Photography that makes a difference.™
Energy and Ecology
Garth’s project with Blue Earth continues his work on the threat presented by unsustainable energy development, particularly unconventional fossil fuels. This work comprises both the photographic documentation of these issues, as well as the effective outreach needed to ensure that the resulting images make a positive contribution. He will be returning this fall to the Alberta Tar Sands to create new work as well as to give a tour of the area to environmental journalists. He will also be touring and photographing the shale gas region of northeastern B.C. on the same trip.
Garth is a fellow of the International League of Conservation Photographers.
Garth was recently awarded second and third prize in the photojournalism /environment category of the Pris de la Photographie Paris -PX3- competition.
At the International Photography Awards, Garth was recently awarded first prize in the Nature/Trees category, as well as third prize in the Nature/Landscape category.
His work on the Alberta Tar Sands and boreal region of Canada was awarded first place in Social Documentary Net's competion, "Ten Years After Nine-Eleven: Searching for a 21st Century Landscape." A selection of this work is currently be shown at the PowerHouse Arena in New York and will soon be appearing in Aperture Foundation's, "Searching For A New Front Page," also in New York. Garth's large solo touring exhibition oif this material was premiered at the G2 Gallery in Los Angeles in February and March of 2011.
Garth’s photography of environmental issues, threatened wilderness regions, devastation, and the impacts on indigenous peoples, has appeared in many of the World’s leading publications. These include Time, The Christian Science Monitor, the Guardian Sunday edition and Guardian Weekly, the New York Times Sunday Edition, International Wildlife, B.B.C Wildlife Magazine, Canadian Geographic, The Globe and Mail, The Tokyo Times, Sierra Magazine, The Nature Conservancy Magazine, and many others.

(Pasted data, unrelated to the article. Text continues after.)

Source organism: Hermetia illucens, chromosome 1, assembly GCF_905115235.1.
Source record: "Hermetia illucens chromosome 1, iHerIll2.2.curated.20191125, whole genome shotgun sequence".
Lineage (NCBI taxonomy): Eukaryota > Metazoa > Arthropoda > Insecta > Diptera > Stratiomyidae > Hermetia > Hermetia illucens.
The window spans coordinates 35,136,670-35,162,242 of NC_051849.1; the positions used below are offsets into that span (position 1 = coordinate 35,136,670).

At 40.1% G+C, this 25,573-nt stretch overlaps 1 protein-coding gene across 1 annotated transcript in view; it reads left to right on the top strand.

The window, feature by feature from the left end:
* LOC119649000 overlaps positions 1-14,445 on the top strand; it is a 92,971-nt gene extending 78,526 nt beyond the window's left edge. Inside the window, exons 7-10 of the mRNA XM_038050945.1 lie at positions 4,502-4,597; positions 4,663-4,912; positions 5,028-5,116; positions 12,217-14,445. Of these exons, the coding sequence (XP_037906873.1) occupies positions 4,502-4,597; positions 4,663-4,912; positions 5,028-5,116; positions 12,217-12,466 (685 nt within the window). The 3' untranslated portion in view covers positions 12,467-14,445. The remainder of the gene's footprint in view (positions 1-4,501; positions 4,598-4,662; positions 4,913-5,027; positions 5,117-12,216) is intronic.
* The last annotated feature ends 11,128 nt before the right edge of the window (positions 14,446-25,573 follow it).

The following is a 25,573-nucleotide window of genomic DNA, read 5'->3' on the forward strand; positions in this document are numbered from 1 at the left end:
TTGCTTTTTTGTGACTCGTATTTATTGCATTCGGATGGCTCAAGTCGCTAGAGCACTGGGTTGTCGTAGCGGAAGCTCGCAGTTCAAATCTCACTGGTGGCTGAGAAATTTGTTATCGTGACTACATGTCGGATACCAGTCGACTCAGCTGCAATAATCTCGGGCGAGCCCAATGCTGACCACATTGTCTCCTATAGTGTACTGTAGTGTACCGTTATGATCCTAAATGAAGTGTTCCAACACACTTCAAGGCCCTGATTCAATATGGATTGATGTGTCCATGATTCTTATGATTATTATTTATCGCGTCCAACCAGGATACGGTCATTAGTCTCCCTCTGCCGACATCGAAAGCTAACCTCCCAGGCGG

His work has been used by leading Non Governmental Agencies in full page ads in the New York Times, Conde Nast, The New Yorker, Travel and Leisure, and on billboards throughout the U.S., Canada, the U.K., and Germany, as well as in numerous posters and reports.
Garth has made many international presentations on environmental and indigenous rights issues. He has addressed the European Parliament, Canadian Senate, major corporations and business leaders, and given public slideshow tours throughout Canada, the U.S., Europe, and Japan.
Lágrimas do Rio Doce
Tears of the Sweet River
Photographer: Leonardo Merçon
The project Lágrimas do Rio Doce (Translation: Tears of the Sweet River) is an independent photographic-audiovisual production aiming to show the real consequences of this tragedy for biodiversity, local populations and traditional communities that depend on the river to survive. The river is rooted in the culture of fishermen, native americans (índios) and riverside populations. Through this project, these communities will be given a voice.
Photographer: Mustafah Abdulaziz
Initiated in 2011, “Water” is a fifteen-year photographic project. Water and humanity are moving towards a crisis. We live in a time when 650 million people have no access to safe drinking water; when our rivers, basins and lakes are affected by decades of industry; when rising sea levels are placing Pacific Islanders in the cross-hairs of becoming the first climate refugees. The complexity of our relationship with water reflects our greater behavior towards our environment, which we’re beginning to understand has a defining impact on our planet.
Breaking the Cycle
a documentary film
Photographer: Dan Lamont and Sara Finkelstein
The facts are startling: the United States incarcerates more of its citizens than any other country on Earth. Those who fill the jails often come from fractured families with pernicious, multigenerational histories of poverty, substance abuse, mental illness, and domestic violence. Kids from such environments too often get in trouble. Incarcerated youth have a 75 percent chance of reoffending as adults and the cycle continues. It is a terrible tragedy and a colossal waste of human lives and social resources.